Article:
One title in Gamedom which represents a clear delineation between RPGs players is Final Fantasy. People either love it or hate it. Next, you have the debate which rages within the ranks of those who love the series, myself included-which is your favorite? Who is your favorite main character? Mine is Final Fantasy VI, and Kain..respectively-many whippersnappers I talk to love FFVII. FFVII holds the dubious title of being the first Final Fantasy game I didn’t finish. Blasphemy? Not really, I simply lost interest midway through disc 2. Same with FFXIII- FFIX was to me an improvement over the previous two, however, it still didn’t combine story and gameplay enough to make me want to finish it. FFX changed all that…the Sphere Grid system worried me at first, however soon it became second nature-and I was hooked by the characters, story, gameplay..etc. Where am I going with this?
Square has always attempted to give us something different with each Final Fantasy game-and FFXII is certainly no exception. The screenshots which were doled out ever so slowly by Squeenix whetted my appetite for more-and concerned me a bit. The design was incredible, environments sumptuous, pure candy for the eye. The main character however, looked more like Neve Campbell than-Neve Campbell. Would this drive me crazy? Would I be able to take him seriously as a strong male lead? Being the type of player who prefers a manly man for a lead, such as Auron, this could be an issue. Would he grow on me so that I could overlook his fruityliciousness, as I did with Tidus? Being a fan of turn based action (I’m an old school RPGer-I like to have time to decide my next move-) would I hate the new battle system? I eagerly anticipated the demo packaged with Dragon Quest 8, and loved it, making me anticipate the game all the more.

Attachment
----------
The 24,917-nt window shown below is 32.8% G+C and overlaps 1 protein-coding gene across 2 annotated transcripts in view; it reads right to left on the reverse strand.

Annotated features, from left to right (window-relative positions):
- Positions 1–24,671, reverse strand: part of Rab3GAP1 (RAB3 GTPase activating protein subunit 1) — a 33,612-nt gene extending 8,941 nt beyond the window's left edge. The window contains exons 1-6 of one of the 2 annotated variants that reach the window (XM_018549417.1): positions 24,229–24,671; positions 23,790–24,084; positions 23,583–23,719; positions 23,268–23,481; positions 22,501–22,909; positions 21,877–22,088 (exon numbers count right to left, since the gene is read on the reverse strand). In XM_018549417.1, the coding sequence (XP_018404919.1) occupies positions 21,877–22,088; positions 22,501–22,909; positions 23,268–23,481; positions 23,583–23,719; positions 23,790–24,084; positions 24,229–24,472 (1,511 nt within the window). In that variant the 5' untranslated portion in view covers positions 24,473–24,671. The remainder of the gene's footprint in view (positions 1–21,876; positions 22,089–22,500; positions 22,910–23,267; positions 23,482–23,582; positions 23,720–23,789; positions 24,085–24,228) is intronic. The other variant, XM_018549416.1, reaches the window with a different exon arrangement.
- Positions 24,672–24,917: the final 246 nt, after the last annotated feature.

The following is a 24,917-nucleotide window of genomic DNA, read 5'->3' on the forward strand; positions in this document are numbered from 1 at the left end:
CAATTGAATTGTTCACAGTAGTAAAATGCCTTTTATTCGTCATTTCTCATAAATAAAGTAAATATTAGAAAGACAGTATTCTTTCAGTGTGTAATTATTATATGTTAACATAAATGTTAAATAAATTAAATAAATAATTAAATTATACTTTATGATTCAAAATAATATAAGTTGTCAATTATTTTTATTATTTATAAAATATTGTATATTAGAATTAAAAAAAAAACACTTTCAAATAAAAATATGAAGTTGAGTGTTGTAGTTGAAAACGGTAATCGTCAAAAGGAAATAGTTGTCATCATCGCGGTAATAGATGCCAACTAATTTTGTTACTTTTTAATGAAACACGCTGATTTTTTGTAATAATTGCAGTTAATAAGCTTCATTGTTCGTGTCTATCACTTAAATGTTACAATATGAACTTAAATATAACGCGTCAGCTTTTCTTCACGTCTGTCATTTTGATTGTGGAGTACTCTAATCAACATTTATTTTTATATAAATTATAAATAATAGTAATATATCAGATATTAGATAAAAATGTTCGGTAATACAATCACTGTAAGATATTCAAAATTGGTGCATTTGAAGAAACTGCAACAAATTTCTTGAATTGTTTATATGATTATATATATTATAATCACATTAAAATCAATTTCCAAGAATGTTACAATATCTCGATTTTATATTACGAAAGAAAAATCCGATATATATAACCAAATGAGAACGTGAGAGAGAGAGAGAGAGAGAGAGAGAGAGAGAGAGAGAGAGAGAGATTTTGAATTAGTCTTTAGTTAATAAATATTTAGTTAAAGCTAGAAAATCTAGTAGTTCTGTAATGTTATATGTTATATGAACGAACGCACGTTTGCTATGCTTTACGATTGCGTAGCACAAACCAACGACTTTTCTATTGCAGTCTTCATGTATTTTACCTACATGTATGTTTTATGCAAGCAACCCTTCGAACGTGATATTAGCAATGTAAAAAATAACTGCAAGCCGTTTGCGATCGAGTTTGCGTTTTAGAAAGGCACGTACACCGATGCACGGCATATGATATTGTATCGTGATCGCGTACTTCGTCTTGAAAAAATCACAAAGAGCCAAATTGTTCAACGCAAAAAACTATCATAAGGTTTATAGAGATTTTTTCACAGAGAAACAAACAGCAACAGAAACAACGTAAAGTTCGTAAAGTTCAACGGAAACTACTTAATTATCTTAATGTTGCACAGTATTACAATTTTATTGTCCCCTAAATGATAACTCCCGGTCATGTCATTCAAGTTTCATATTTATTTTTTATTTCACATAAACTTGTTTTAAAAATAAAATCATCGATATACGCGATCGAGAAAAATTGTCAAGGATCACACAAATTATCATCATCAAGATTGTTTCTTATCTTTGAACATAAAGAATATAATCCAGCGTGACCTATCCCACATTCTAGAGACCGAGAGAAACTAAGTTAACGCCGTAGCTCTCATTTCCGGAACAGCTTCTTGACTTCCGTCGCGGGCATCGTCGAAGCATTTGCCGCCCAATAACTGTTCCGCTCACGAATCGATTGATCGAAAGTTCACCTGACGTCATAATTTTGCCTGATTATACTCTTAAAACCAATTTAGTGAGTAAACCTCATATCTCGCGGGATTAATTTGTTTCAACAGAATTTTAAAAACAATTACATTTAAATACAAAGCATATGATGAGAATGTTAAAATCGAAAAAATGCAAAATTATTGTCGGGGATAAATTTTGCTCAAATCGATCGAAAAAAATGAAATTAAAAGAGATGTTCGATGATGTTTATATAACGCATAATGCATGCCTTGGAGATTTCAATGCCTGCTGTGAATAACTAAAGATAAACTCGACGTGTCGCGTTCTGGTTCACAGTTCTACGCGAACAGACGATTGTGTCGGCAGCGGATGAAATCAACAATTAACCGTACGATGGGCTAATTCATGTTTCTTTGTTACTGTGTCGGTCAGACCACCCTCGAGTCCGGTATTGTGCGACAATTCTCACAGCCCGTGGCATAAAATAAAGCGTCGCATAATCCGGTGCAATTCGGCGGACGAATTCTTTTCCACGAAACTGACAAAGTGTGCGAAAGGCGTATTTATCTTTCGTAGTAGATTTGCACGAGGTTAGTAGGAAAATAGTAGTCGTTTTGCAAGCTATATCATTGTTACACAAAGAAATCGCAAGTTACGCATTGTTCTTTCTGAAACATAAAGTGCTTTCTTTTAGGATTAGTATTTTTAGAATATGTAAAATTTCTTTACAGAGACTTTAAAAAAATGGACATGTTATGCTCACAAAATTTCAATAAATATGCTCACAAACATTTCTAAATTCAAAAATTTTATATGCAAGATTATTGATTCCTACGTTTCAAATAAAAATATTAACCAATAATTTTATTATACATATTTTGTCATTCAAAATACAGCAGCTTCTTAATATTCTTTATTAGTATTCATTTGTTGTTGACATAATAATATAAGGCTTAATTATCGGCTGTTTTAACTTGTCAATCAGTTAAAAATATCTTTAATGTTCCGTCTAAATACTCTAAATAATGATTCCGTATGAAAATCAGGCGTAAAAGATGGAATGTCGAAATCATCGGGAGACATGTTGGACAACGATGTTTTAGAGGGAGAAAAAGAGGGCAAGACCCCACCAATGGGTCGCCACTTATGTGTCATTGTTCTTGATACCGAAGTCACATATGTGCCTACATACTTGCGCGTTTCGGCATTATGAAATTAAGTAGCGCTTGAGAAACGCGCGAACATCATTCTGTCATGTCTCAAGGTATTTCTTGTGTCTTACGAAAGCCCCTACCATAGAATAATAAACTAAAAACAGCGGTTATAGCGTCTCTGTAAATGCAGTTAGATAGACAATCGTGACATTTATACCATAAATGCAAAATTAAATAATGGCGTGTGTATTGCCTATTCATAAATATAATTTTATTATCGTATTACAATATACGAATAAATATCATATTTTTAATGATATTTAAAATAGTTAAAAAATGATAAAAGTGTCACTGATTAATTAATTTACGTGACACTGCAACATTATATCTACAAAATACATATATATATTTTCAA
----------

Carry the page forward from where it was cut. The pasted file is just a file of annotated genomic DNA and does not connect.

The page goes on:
On with the review-.
I’ll start by saying this game is MASSIVE. If I attempted to hit every point and describe, in detail, every facet of this game, my review would be a small novel. So I’ll hit key points I think are of interest to newcomers and fans of RPGs and the FF series alike and attempt to do this game justice in 1200 words or less.
FFXII begins with what no one does better than Squeenix, CG. A beautiful royal wedding takes place amidst political upheaval, however, being FF..we know all of this gratuitous beauty and happiness ain’t gonna last long. And it doesn’t. Not to ruin any moment of the game for you, things soon go from bad to worse. We are then introduced to our protagonist, the much maligned in the press Vaan. I should mention that he looks more manly in the CG. He earns money running errands on the side for a nearly unintelligible merchant whose name escapes me.
Not to ruin story-.in usual RPG style, events lead Vaan to meet other characters who pop in and out of the party, and progress the story.
The characters, designed by Akihiko Yoshida of Vagrant Story and FF Tactics fame, are well done and what you would expect. Allow me to get this out of the way-..Yes Yes, we know, Vaan looks a bit girly to some people-well as I said before-he looks more manly in the CG. An hour or so into the game, and after hearing Vaan’s voice, and the fact he is not angst riddled or whiny-endeared his character to me. The “party” characters that Vaan meets are for the most part not stifled by RPG stereotype syndrome. Not once did I feel experience déjÃƒÆ’Ã‚Â vu, the characters were imbued with such personality and distinct design that they were interesting in their own right, not simply as someone for Vaan to drag along. The voice acting is top quality as well, with Balthier’s and Fran’s are outstanding. With so much taking place on the screen, so many NPCs, it’s incredible that the PS2 can pull this off without a hitch.
The score, composed by Hitoshi Sakimoto, who also worked on Vagrant Story and Final Fantasy Tactics, is lovely and fitting to the moods and environments of the game. Unfortunately there wasn’t as song which screamed “must have” which would drive me to buy the soundtrack., which has been the case with other FF games I’ve played.